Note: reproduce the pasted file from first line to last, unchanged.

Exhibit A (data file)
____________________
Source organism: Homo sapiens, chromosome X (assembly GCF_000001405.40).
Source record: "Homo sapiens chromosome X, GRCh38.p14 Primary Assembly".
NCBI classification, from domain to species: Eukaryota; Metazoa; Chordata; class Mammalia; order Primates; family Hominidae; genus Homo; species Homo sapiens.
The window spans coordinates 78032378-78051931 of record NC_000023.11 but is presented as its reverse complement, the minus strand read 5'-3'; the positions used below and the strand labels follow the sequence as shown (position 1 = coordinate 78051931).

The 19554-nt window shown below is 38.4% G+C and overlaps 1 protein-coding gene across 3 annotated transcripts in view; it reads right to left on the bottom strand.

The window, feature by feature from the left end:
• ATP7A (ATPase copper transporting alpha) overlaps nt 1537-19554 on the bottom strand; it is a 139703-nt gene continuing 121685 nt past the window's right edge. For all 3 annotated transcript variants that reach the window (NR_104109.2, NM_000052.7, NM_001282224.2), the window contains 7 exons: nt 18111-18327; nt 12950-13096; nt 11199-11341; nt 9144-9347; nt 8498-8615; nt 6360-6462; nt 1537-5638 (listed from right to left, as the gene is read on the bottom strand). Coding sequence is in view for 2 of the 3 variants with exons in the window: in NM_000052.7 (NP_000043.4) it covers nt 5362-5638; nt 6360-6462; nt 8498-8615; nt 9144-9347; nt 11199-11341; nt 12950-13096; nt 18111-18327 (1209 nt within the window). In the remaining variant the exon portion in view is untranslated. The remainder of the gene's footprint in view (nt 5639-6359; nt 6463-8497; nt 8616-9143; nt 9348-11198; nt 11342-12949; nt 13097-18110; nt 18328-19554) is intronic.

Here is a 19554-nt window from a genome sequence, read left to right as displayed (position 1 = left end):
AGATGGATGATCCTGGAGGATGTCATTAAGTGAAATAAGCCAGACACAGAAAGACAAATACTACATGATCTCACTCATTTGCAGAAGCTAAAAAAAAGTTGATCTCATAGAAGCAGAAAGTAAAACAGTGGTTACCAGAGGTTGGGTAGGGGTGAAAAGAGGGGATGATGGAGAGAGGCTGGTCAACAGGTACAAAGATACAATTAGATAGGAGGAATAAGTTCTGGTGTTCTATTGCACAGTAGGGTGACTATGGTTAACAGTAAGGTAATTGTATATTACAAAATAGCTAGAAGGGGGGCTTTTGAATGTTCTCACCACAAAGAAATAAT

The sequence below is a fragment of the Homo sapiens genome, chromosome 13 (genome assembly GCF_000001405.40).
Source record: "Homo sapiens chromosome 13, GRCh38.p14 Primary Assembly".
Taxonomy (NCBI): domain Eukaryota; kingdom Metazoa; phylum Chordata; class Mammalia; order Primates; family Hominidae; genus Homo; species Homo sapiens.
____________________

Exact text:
Source organism: Homo sapiens, chromosome X (assembly GCF_000001405.40).
Source record: "Homo sapiens chromosome X, GRCh38.p14 Primary Assembly".
NCBI classification, from domain to species: Eukaryota; Metazoa; Chordata; class Mammalia; order Primates; family Hominidae; genus Homo; species Homo sapiens.
The window spans coordinates 78032378-78051931 of record NC_000023.11 but is presented as its reverse complement, the minus strand read 5'-3'; the positions used below and the strand labels follow the sequence as shown (position 1 = coordinate 78051931).

The 19554-nt window shown below is 38.4% G+C and overlaps 1 protein-coding gene across 3 annotated transcripts in view; it reads right to left on the bottom strand.

The window, feature by feature from the left end:
• ATP7A (ATPase copper transporting alpha) overlaps nt 1537-19554 on the bottom strand; it is a 139703-nt gene continuing 121685 nt past the window's right edge. For all 3 annotated transcript variants that reach the window (NR_104109.2, NM_000052.7, NM_001282224.2), the window contains 7 exons: nt 18111-18327; nt 12950-13096; nt 11199-11341; nt 9144-9347; nt 8498-8615; nt 6360-6462; nt 1537-5638 (listed from right to left, as the gene is read on the bottom strand). Coding sequence is in view for 2 of the 3 variants with exons in the window: in NM_000052.7 (NP_000043.4) it covers nt 5362-5638; nt 6360-6462; nt 8498-8615; nt 9144-9347; nt 11199-11341; nt 12950-13096; nt 18111-18327 (1209 nt within the window). In the remaining variant the exon portion in view is untranslated. The remainder of the gene's footprint in view (nt 5639-6359; nt 6463-8497; nt 8616-9143; nt 9348-11198; nt 11342-12949; nt 13097-18110; nt 18328-19554) is intronic.

Here is a 19554-nt window from a genome sequence, read left to right as displayed (position 1 = left end):
AGATGGATGATCCTGGAGGATGTCATTAAGTGAAATAAGCCAGACACAGAAAGACAAATACTACATGATCTCACTCATTTGCAGAAGCTAAAAAAAAGTTGATCTCATAGAAGCAGAAAGTAAAACAGTGGTTACCAGAGGTTGGGTAGGGGTGAAAAGAGGGGATGATGGAGAGAGGCTGGTCAACAGGTACAAAGATACAATTAGATAGGAGGAATAAGTTCTGGTGTTCTATTGCACAGTAGGGTGACTATGGTTAACAGTAAGGTAATTGTATATTACAAAATAGCTAGAAGGGGGGCTTTTGAATGTTCTCACCACAAAGAAATAAT

The sequence below is a fragment of the Homo sapiens genome, chromosome 13 (genome assembly GCF_000001405.40).
Source record: "Homo sapiens chromosome 13, GRCh38.p14 Primary Assembly".
Taxonomy (NCBI): domain Eukaryota; kingdom Metazoa; phylum Chordata; class Mammalia; order Primates; family Hominidae; genus Homo; species Homo sapiens.